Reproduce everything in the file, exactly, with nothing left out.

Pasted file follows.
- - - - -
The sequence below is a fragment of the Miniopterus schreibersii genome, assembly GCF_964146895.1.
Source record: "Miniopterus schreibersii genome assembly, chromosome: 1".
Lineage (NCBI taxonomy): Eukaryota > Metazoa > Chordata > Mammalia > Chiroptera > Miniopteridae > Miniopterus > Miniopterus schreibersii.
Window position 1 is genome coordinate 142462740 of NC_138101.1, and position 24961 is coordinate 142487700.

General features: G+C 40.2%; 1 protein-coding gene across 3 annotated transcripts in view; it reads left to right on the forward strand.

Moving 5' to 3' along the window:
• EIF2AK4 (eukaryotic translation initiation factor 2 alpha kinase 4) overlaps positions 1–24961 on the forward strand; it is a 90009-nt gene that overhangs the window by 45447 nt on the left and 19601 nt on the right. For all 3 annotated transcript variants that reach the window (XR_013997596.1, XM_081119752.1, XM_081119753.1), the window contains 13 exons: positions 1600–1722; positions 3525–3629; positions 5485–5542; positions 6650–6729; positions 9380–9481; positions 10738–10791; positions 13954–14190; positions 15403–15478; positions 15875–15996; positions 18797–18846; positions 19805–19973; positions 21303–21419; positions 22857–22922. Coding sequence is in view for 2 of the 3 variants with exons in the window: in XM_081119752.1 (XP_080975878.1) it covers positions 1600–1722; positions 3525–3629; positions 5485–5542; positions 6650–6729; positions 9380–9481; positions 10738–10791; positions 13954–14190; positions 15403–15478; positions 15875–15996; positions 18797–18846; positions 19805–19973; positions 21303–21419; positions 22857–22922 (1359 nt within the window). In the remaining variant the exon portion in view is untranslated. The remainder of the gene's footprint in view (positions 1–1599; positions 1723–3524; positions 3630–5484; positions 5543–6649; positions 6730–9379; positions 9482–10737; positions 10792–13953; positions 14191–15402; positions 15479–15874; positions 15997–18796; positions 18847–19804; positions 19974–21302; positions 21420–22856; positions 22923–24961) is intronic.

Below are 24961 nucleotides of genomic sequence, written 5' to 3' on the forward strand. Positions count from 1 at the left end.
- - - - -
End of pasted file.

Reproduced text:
The sequence below is a fragment of the Miniopterus schreibersii genome, assembly GCF_964146895.1.
Source record: "Miniopterus schreibersii genome assembly, chromosome: 1".
Lineage (NCBI taxonomy): Eukaryota > Metazoa > Chordata > Mammalia > Chiroptera > Miniopteridae > Miniopterus > Miniopterus schreibersii.
Window position 1 is genome coordinate 142462740 of NC_138101.1, and position 24961 is coordinate 142487700.

General features: G+C 40.2%; 1 protein-coding gene across 3 annotated transcripts in view; it reads left to right on the forward strand.

Moving 5' to 3' along the window:
• EIF2AK4 (eukaryotic translation initiation factor 2 alpha kinase 4) overlaps positions 1–24961 on the forward strand; it is a 90009-nt gene that overhangs the window by 45447 nt on the left and 19601 nt on the right. For all 3 annotated transcript variants that reach the window (XR_013997596.1, XM_081119752.1, XM_081119753.1), the window contains 13 exons: positions 1600–1722; positions 3525–3629; positions 5485–5542; positions 6650–6729; positions 9380–9481; positions 10738–10791; positions 13954–14190; positions 15403–15478; positions 15875–15996; positions 18797–18846; positions 19805–19973; positions 21303–21419; positions 22857–22922. Coding sequence is in view for 2 of the 3 variants with exons in the window: in XM_081119752.1 (XP_080975878.1) it covers positions 1600–1722; positions 3525–3629; positions 5485–5542; positions 6650–6729; positions 9380–9481; positions 10738–10791; positions 13954–14190; positions 15403–15478; positions 15875–15996; positions 18797–18846; positions 19805–19973; positions 21303–21419; positions 22857–22922 (1359 nt within the window). In the remaining variant the exon portion in view is untranslated. The remainder of the gene's footprint in view (positions 1–1599; positions 1723–3524; positions 3630–5484; positions 5543–6649; positions 6730–9379; positions 9482–10737; positions 10792–13953; positions 14191–15402; positions 15479–15874; positions 15997–18796; positions 18847–19804; positions 19974–21302; positions 21420–22856; positions 22923–24961) is intronic.

Below are 24961 nucleotides of genomic sequence, written 5' to 3' on the forward strand. Positions count from 1 at the left end.